Policy, not politics: The millennial way of politicking
While Sen. Bernie Sanders ultimately conceded to Hillary Clinton in the 2016 Democratic Primary Election, a tight race allowed him to shed the light on progressive issues important to the Millennial population. Support from legions of millennial activists propelled the “revolutionary” Sanders agenda into the spotlight and appears likely to shape policy in the next four years.
And that, according to 27-year-old Clinical Forensic Psy.D. student Mara Justice, is the Millennial way of politicking.
“Politics is still very much the older generation’s game,” Justice says. “We are influencing public policy, but not politics … yet.”
Dr. Eleazar Eusebio, associate professor of school psychology at The Chicago School’s Chicago Campus agrees that while this generation may not yet be ready to mount major political campaigns as candidates, they are hardly reluctant to contribute to the conversation.
Social impact outside of politics
“Younger people are increasingly getting involved with issues in social justice and sharing their often progressive views in support of social change and equality,” Dr. Eusebio explains. “They see politics as a hindrance to getting things done. They feel that more social action takes place online than in the White House.”
In fact, a February 2016 article in The Atlantic argues that Millennials see themselves as revolutionaries for urgent social rights, particularly for black Americans and gay couples. “They sense that they are both America’s impoverished generation and its moral guardians—absent on the payroll, but present at the revolution,” the piece asserts.
Just don’t try to pin them down to a mainstream political party. As the recent presidential primary showed, Sanders—a Democratic socialist who is barely a member of the Democratic Party—was the Millennial favorite because he was viewed as an establishment outsider.
Millennials find their voice
“Historically, younger generations have pushed and supported progressive agendas, but Millennials have taken it to another level with the advent of the Internet and the infinite ways to communicate and sustain a cause or movement,” Dr. Eusebio adds.
Case in point might be Brigade, an app launched in 2015 by Napster founder Sean Parker that bills itself as “the world’s first network for voters.” Or, as a Washington Post article put it, “like a Tinder for politics.”
In September, Brigade announced a new partnership with “We The Voters,” a nonpartisan digital slate of 20 short films designed to inform, inspire, and ultimately activate voters. “We believe that technology can fundamentally change how citizens engage in our system of government,” according to a statement on the Brigade.com blog. “New approaches to spur civic participation must meet voters where they are.”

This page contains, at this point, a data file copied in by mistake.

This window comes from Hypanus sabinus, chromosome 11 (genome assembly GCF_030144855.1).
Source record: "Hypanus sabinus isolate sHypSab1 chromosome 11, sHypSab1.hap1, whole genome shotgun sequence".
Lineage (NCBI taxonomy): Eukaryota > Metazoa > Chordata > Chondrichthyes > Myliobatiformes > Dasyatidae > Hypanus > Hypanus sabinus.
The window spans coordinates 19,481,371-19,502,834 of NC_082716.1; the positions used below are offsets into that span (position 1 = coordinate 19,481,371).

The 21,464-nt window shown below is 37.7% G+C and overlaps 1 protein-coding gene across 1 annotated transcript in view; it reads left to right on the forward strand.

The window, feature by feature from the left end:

Dr. Eusebio says this is just one example of how Millennials are finding entrepreneurial ways to solve problems and create new platforms for activism and dialogue.
“They appreciate the self-governance of innovation in a way that the world doesn’t have to spin in the same way it always has,” he adds.
The question now is, how will all of this activism translate to action in the November 2016 election? What good is a political revolution if not enough Millennials show up to vote?
Pew Research Center statistics are less than encouraging, showing that between 1964 and 2012, voter turnout for the U.S.’s youngest generation had fallen below 50 percent. Furthermore, voters between 18-29 made up just 19 percent of the electorate in the 2012 election, compared to Baby Boomers at 38 percent.
However, that may not be the most accurate barometer. According to a May 2016 piece on NPR, this year’s presidential race marks the first time essentially all the Millennials are old enough to vote.
Kei Kawashima-Ginsberg, director of CIRCLE, the Center for Information and Research on Civic Learning and Engagement at Tufts University, told NPR that while millennials are collectively reaching an age where voters traditionally become more stable, the fact that they move around so frequently might be a barrier. Another potential obstacle to Millennial voter turnout is that unlike grocery shopping and banking, there is no app for voting. They will need to turn up at the polls.
Only time will tell.
But Dr. Eusebio remains hopeful, not just for this generation but for the next to follow—the ones born after 2000, or Generation Z.
“I already know 8- and 10-year olds who are out there trying to improve their neighborhoods,” he says. “They share the passion and need for social change. They are learning from the Millennials but we can expect them to take things to the next level. So I am very optimistic about the long-term impact that these young voices will leave for future generations.”